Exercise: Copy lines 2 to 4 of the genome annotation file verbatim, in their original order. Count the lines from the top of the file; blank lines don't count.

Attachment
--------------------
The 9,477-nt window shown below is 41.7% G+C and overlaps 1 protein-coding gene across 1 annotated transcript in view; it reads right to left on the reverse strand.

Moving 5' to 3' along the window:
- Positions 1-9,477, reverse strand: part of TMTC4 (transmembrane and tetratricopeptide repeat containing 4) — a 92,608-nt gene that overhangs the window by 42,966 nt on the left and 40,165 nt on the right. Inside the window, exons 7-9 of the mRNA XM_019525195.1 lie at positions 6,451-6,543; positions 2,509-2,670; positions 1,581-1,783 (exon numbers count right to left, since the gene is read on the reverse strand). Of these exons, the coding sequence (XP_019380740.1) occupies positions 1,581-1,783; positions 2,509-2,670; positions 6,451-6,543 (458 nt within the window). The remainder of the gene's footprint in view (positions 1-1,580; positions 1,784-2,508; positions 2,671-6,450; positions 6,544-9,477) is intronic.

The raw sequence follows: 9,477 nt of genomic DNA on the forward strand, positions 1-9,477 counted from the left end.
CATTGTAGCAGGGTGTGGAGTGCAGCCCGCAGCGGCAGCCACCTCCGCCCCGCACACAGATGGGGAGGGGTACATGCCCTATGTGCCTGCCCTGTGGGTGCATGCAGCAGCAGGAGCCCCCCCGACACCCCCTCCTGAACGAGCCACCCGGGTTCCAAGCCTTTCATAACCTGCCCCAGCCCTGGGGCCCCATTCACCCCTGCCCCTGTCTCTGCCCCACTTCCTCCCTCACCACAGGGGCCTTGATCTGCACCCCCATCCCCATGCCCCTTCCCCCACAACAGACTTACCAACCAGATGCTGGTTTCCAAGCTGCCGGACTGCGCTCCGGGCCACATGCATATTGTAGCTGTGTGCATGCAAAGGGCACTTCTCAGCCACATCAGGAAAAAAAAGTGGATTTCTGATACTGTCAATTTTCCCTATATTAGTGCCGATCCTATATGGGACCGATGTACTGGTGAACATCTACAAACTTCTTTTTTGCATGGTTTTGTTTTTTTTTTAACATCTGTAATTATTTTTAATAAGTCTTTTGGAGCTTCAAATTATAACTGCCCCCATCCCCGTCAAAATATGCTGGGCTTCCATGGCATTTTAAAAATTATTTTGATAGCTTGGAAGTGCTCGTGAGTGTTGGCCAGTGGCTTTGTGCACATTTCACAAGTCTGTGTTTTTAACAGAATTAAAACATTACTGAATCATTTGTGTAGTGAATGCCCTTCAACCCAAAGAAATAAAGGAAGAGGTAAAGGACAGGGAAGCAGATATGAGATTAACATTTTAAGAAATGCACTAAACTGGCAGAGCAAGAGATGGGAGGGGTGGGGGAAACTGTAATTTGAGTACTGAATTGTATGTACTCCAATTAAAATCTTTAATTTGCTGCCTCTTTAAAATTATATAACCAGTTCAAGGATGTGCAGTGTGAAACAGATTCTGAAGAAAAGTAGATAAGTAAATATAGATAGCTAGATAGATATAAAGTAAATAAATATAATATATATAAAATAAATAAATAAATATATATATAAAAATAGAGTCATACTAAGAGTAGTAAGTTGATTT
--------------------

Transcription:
Moving 5' to 3' along the window:
- Positions 1-9,477, reverse strand: part of TMTC4 (transmembrane and tetratricopeptide repeat containing 4) — a 92,608-nt gene that overhangs the window by 42,966 nt on the left and 40,165 nt on the right. Inside the window, exons 7-9 of the mRNA XM_019525195.1 lie at positions 6,451-6,543; positions 2,509-2,670; positions 1,581-1,783 (exon numbers count right to left, since the gene is read on the reverse strand). Of these exons, the coding sequence (XP_019380740.1) occupies positions 1,581-1,783; positions 2,509-2,670; positions 6,451-6,543 (458 nt within the window). The remainder of the gene's footprint in view (positions 1-1,580; positions 1,784-2,508; positions 2,671-6,450; positions 6,544-9,477) is intronic.

The raw sequence follows: 9,477 nt of genomic DNA on the forward strand, positions 1-9,477 counted from the left end.